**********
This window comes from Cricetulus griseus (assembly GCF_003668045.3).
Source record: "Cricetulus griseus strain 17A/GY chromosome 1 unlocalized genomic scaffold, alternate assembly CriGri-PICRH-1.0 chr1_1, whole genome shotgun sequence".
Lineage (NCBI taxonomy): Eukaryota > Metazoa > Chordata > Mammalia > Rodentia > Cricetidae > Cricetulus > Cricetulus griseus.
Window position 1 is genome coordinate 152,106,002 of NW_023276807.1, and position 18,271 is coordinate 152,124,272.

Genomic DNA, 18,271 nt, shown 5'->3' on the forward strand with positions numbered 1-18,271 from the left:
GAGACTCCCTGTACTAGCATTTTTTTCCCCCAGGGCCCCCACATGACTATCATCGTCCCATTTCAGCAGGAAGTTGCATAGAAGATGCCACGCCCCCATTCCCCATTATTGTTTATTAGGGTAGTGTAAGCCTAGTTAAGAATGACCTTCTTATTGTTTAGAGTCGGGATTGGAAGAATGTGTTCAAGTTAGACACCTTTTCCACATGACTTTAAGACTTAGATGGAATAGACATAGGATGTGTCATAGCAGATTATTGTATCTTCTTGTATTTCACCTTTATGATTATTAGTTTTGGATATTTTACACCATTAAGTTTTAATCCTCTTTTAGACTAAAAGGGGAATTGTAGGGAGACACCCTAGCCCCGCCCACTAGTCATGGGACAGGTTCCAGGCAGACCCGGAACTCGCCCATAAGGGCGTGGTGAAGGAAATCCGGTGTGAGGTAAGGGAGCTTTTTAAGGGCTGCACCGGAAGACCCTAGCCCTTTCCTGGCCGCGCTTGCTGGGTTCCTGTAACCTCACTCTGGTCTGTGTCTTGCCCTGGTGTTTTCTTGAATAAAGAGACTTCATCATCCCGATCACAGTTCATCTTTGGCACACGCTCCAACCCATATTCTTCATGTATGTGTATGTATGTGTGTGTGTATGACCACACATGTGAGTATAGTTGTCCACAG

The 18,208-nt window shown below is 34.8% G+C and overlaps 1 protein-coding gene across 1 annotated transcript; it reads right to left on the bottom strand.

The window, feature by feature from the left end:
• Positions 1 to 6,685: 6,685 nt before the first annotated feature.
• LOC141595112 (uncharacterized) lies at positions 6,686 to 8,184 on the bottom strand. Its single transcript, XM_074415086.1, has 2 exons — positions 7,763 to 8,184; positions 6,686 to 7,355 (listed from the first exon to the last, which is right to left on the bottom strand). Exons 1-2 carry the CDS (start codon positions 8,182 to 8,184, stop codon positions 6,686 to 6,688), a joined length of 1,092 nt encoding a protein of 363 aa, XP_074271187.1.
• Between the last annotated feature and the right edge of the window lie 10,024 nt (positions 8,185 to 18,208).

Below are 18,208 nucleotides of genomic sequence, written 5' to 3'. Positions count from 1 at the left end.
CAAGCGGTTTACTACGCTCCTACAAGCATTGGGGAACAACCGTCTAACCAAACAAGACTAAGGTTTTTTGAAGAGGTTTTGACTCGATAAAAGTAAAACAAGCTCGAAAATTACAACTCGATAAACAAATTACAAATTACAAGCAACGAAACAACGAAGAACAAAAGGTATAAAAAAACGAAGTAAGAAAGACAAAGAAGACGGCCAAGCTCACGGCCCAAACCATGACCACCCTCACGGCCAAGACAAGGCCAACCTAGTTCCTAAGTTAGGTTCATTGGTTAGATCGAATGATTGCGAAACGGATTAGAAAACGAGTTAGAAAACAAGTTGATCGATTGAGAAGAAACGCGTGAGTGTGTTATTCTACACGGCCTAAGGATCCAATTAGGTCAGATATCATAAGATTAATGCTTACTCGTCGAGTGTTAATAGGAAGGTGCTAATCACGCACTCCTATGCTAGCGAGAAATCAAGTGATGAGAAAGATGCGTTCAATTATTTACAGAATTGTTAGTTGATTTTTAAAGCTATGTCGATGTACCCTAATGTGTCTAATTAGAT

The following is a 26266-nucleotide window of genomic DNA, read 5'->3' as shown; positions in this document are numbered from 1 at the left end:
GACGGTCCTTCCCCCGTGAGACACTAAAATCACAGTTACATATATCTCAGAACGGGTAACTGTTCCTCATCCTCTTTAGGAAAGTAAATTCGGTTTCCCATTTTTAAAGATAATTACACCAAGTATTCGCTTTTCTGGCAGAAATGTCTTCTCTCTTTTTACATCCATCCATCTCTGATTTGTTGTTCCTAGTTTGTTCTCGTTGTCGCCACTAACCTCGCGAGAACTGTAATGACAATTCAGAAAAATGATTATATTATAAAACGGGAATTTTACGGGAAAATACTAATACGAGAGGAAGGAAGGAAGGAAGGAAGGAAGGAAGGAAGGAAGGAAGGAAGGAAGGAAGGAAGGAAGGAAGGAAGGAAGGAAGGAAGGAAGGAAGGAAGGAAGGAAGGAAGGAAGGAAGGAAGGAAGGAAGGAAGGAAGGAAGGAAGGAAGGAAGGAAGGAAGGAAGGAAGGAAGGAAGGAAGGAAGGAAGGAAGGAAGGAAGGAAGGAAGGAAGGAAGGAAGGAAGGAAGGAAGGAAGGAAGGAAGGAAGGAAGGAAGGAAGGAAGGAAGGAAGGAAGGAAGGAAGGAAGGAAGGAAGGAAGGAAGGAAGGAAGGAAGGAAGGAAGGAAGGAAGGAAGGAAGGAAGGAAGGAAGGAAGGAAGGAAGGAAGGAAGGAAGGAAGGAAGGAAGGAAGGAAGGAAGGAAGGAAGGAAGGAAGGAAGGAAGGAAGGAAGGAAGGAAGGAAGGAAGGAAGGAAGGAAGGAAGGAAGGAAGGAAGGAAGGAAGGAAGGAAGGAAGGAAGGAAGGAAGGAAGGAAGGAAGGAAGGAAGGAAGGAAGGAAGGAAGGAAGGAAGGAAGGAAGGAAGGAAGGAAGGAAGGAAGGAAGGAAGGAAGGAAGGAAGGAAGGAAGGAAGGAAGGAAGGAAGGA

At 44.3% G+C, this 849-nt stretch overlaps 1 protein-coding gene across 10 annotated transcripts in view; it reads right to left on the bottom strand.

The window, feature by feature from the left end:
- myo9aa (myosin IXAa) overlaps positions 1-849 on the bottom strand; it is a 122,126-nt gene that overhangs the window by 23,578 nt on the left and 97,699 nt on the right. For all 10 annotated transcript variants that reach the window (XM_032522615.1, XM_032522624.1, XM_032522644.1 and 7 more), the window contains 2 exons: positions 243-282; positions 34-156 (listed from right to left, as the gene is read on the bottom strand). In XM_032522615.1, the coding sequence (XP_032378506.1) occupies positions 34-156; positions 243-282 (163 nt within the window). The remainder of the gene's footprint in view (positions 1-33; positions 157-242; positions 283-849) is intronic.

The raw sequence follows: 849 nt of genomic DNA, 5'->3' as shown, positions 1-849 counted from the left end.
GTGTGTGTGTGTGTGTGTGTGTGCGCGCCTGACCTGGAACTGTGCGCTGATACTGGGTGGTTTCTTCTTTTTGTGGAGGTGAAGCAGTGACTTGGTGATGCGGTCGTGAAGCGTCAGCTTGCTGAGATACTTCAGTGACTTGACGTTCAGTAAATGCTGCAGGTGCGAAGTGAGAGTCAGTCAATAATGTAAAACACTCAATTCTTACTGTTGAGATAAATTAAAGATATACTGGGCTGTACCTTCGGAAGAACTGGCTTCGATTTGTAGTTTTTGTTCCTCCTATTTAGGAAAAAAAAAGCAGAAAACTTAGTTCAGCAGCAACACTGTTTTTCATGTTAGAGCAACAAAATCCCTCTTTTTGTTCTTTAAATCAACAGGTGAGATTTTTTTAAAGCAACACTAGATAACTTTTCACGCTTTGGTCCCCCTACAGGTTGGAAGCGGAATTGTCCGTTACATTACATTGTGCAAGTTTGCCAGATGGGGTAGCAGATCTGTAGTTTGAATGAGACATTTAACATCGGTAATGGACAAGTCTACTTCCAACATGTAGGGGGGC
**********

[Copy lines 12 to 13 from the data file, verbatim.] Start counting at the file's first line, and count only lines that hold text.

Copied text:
Below are 18,208 nucleotides of genomic sequence, written 5' to 3'. Positions count from 1 at the left end.
CAAGCGGTTTACTACGCTCCTACAAGCATTGGGGAACAACCGTCTAACCAAACAAGACTAAGGTTTTTTGAAGAGGTTTTGACTCGATAAAAGTAAAACAAGCTCGAAAATTACAACTCGATAAACAAATTACAAATTACAAGCAACGAAACAACGAAGAACAAAAGGTATAAAAAAACGAAGTAAGAAAGACAAAGAAGACGGCCAAGCTCACGGCCCAAACCATGACCACCCTCACGGCCAAGACAAGGCCAACCTAGTTCCTAAGTTAGGTTCATTGGTTAGATCGAATGATTGCGAAACGGATTAGAAAACGAGTTAGAAAACAAGTTGATCGATTGAGAAGAAACGCGTGAGTGTGTTATTCTACACGGCCTAAGGATCCAATTAGGTCAGATATCATAAGATTAATGCTTACTCGTCGAGTGTTAATAGGAAGGTGCTAATCACGCACTCCTATGCTAGCGAGAAATCAAGTGATGAGAAAGATGCGTTCAATTATTTACAGAATTGTTAGTTGATTTTTAAAGCTATGTCGATGTACCCTAATGTGTCTAATTAGAT